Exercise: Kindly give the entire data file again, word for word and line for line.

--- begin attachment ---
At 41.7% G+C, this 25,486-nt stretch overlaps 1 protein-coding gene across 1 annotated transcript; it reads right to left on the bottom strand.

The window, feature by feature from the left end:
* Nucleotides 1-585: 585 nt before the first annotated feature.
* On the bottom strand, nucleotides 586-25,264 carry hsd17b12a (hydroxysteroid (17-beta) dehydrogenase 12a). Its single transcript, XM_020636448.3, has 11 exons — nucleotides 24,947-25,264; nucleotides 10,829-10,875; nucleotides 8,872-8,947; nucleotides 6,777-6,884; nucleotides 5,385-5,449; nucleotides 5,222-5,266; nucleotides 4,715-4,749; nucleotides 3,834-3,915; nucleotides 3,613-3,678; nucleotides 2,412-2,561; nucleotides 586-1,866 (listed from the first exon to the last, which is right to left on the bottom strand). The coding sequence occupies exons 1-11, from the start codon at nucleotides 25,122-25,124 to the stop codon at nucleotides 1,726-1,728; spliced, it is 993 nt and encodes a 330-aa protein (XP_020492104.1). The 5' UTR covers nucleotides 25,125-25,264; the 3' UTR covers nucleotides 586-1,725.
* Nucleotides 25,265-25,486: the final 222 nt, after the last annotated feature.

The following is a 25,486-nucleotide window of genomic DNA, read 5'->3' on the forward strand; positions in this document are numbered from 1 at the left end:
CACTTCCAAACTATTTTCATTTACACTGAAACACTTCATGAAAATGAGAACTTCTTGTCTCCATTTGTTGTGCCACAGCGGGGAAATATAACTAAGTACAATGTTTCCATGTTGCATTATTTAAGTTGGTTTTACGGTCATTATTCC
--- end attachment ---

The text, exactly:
At 41.7% G+C, this 25,486-nt stretch overlaps 1 protein-coding gene across 1 annotated transcript; it reads right to left on the bottom strand.

The window, feature by feature from the left end:
* Nucleotides 1-585: 585 nt before the first annotated feature.
* On the bottom strand, nucleotides 586-25,264 carry hsd17b12a (hydroxysteroid (17-beta) dehydrogenase 12a). Its single transcript, XM_020636448.3, has 11 exons — nucleotides 24,947-25,264; nucleotides 10,829-10,875; nucleotides 8,872-8,947; nucleotides 6,777-6,884; nucleotides 5,385-5,449; nucleotides 5,222-5,266; nucleotides 4,715-4,749; nucleotides 3,834-3,915; nucleotides 3,613-3,678; nucleotides 2,412-2,561; nucleotides 586-1,866 (listed from the first exon to the last, which is right to left on the bottom strand). The coding sequence occupies exons 1-11, from the start codon at nucleotides 25,122-25,124 to the stop codon at nucleotides 1,726-1,728; spliced, it is 993 nt and encodes a 330-aa protein (XP_020492104.1). The 5' UTR covers nucleotides 25,125-25,264; the 3' UTR covers nucleotides 586-1,725.
* Nucleotides 25,265-25,486: the final 222 nt, after the last annotated feature.

The following is a 25,486-nucleotide window of genomic DNA, read 5'->3' on the forward strand; positions in this document are numbered from 1 at the left end:
CACTTCCAAACTATTTTCATTTACACTGAAACACTTCATGAAAATGAGAACTTCTTGTCTCCATTTGTTGTGCCACAGCGGGGAAATATAACTAAGTACAATGTTTCCATGTTGCATTATTTAAGTTGGTTTTACGGTCATTATTCC